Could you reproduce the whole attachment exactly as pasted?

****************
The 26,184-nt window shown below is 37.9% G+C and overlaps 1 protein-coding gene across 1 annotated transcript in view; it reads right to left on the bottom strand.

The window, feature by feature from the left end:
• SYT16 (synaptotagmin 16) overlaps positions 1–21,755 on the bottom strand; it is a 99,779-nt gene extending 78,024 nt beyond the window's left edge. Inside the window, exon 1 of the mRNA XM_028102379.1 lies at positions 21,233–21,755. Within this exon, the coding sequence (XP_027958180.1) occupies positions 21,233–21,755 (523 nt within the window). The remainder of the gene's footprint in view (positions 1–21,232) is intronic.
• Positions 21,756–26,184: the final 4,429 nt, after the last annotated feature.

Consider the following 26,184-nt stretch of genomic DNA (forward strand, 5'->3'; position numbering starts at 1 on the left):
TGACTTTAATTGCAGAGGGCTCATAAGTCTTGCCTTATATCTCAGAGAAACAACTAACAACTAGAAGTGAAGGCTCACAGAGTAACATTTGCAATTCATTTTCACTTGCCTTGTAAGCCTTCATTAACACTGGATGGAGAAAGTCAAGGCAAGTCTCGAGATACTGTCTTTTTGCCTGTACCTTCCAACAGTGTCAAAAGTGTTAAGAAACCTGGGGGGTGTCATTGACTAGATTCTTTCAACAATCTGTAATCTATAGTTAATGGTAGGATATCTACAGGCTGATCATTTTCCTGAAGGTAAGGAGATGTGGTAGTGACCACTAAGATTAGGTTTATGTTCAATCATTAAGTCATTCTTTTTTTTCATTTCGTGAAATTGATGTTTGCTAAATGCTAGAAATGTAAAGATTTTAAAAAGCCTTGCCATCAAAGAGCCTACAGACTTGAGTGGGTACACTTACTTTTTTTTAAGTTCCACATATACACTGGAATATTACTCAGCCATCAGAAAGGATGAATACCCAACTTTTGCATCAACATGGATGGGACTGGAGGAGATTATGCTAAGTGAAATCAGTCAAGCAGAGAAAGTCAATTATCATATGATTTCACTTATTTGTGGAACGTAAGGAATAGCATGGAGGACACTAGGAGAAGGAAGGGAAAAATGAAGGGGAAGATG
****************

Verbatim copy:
The 26,184-nt window shown below is 37.9% G+C and overlaps 1 protein-coding gene across 1 annotated transcript in view; it reads right to left on the bottom strand.

The window, feature by feature from the left end:
• SYT16 (synaptotagmin 16) overlaps positions 1–21,755 on the bottom strand; it is a 99,779-nt gene extending 78,024 nt beyond the window's left edge. Inside the window, exon 1 of the mRNA XM_028102379.1 lies at positions 21,233–21,755. Within this exon, the coding sequence (XP_027958180.1) occupies positions 21,233–21,755 (523 nt within the window). The remainder of the gene's footprint in view (positions 1–21,232) is intronic.
• Positions 21,756–26,184: the final 4,429 nt, after the last annotated feature.

Consider the following 26,184-nt stretch of genomic DNA (forward strand, 5'->3'; position numbering starts at 1 on the left):
TGACTTTAATTGCAGAGGGCTCATAAGTCTTGCCTTATATCTCAGAGAAACAACTAACAACTAGAAGTGAAGGCTCACAGAGTAACATTTGCAATTCATTTTCACTTGCCTTGTAAGCCTTCATTAACACTGGATGGAGAAAGTCAAGGCAAGTCTCGAGATACTGTCTTTTTGCCTGTACCTTCCAACAGTGTCAAAAGTGTTAAGAAACCTGGGGGGTGTCATTGACTAGATTCTTTCAACAATCTGTAATCTATAGTTAATGGTAGGATATCTACAGGCTGATCATTTTCCTGAAGGTAAGGAGATGTGGTAGTGACCACTAAGATTAGGTTTATGTTCAATCATTAAGTCATTCTTTTTTTTCATTTCGTGAAATTGATGTTTGCTAAATGCTAGAAATGTAAAGATTTTAAAAAGCCTTGCCATCAAAGAGCCTACAGACTTGAGTGGGTACACTTACTTTTTTTTAAGTTCCACATATACACTGGAATATTACTCAGCCATCAGAAAGGATGAATACCCAACTTTTGCATCAACATGGATGGGACTGGAGGAGATTATGCTAAGTGAAATCAGTCAAGCAGAGAAAGTCAATTATCATATGATTTCACTTATTTGTGGAACGTAAGGAATAGCATGGAGGACACTAGGAGAAGGAAGGGAAAAATGAAGGGGAAGATG